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People play a key role in software safety in many different ways.

First, humans create the software, and software is almost exclusively an artifact of human intelligence. It has no moving parts, the laws of physics don’t apply to it.  It is an abstraction, and the only way to really understand it is to understand humans. 

Humans also play a key role as operators of the systems.  A software control system must balance how much responsibility is given to the user so the user will be attentive but not overly stressed should anything unusual occur.

There is no way to measure software safety. This is an unfortunate problem because most consumers want to know how safe the products they buy are. 

Most experts today believe it’s a mistake to accept software solely based on the user acceptance test (UAT), also commonly known as black-box or functional testing in the software industry, where a set of pre-defined scenarios (or functional tests) was applied to the software system to verify actual results obtained against the expected results.

White-box testing is another methodology for software safety. The key benefit of white-box testing is that defects (programming bugs) or violations of coding best practices are promptly made known to the developers. This reduces the likelihood of allowing defects to be carried over to subsequent phases of the development life cycle.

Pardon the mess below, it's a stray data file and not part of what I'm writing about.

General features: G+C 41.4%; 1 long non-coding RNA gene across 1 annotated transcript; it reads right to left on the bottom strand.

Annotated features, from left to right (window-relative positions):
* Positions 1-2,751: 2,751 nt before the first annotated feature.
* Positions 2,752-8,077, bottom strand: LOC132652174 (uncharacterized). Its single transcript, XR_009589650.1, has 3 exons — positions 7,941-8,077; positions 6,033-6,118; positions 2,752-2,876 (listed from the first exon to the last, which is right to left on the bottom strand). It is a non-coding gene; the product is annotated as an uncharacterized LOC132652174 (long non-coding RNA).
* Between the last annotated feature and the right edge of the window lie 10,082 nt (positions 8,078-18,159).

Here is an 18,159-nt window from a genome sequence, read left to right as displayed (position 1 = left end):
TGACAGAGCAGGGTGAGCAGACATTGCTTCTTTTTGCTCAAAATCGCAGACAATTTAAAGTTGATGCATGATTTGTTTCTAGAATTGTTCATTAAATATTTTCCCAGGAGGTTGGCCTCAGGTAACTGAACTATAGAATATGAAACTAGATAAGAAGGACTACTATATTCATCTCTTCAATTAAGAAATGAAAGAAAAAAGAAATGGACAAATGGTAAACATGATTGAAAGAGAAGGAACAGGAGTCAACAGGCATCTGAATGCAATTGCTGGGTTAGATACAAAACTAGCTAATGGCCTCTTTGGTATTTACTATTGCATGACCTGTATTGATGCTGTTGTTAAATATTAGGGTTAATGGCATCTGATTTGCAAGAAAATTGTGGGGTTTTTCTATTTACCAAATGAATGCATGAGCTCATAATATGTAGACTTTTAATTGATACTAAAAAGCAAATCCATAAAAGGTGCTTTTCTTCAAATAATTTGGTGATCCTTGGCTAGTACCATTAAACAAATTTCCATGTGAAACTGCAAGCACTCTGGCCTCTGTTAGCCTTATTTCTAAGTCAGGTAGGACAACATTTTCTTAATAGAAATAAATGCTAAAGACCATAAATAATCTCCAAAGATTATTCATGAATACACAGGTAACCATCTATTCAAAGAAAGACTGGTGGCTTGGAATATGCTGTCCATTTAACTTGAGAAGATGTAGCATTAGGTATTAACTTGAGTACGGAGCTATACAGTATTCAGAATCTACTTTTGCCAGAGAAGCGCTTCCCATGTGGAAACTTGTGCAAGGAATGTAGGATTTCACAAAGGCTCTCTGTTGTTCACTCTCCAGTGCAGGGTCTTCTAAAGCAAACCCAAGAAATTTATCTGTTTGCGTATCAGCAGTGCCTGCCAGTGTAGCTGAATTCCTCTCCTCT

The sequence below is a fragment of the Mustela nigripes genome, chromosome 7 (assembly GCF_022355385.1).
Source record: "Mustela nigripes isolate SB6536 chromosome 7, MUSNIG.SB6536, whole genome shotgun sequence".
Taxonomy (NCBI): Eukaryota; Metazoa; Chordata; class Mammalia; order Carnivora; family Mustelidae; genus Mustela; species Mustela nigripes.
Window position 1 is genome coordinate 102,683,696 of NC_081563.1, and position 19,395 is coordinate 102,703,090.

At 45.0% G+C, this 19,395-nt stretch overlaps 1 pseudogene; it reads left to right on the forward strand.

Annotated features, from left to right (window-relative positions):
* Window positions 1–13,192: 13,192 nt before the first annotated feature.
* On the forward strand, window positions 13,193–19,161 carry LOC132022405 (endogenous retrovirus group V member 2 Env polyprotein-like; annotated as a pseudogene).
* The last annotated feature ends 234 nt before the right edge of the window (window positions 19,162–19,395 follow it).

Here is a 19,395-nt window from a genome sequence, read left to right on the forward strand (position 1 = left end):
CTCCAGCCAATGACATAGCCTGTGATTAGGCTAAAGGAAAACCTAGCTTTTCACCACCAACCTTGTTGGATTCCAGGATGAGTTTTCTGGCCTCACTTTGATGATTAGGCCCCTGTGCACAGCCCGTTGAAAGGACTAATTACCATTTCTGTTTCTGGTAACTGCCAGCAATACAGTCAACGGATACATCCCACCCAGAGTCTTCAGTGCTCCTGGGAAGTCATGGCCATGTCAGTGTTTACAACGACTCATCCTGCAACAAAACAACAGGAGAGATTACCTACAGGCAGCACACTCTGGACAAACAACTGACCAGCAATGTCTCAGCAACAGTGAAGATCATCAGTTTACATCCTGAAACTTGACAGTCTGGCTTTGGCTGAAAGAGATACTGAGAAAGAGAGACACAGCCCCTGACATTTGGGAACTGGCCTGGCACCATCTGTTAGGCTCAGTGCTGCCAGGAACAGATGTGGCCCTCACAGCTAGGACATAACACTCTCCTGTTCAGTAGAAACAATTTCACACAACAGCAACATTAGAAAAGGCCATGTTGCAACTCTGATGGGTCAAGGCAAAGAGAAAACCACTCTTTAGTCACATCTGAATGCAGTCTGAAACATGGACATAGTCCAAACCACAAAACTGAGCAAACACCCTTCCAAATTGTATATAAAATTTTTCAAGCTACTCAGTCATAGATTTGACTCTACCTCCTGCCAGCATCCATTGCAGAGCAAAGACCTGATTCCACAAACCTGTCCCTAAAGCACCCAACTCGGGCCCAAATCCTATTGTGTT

Studies have shown that the longer it takes to detect the defect as it is promoted through its life cycle, the more difficult and costly it is to fix the problem. White-box testing comprises static and dynamic analyses.

While it is possible for one to manually conduct code reviews, it is often more cost effective to use automated tools to flag out bad practices and potential defects.

Numerous tools exist in the market, for example, Parasoft’s C++ Test and Jtest, Agitar and McCabe IQ suites2. All these tools have a common objective to help developers and managers take guesswork, intuition and other unreliable modalities out of software safety.

Want to learn more? Tonex offers Software Safety Training, a 3-day course that covers all aspects of Software Safety focusing on philosophies and methods in software safety and its primary objectives.

Additionally, Tonex offers several more courses in Software Safety including:

Software Safety Course for Managers (2 days)

Software Safety Programming and Software Coding Standards (2 days)

Software Safety Training Workshop (2 days)

Software Safety, Hazards Analysis and Risk Management Training Workshop (3 days)

Software System Safety Engineering Training (3 days)

 For more information, questions, comments, contact us.

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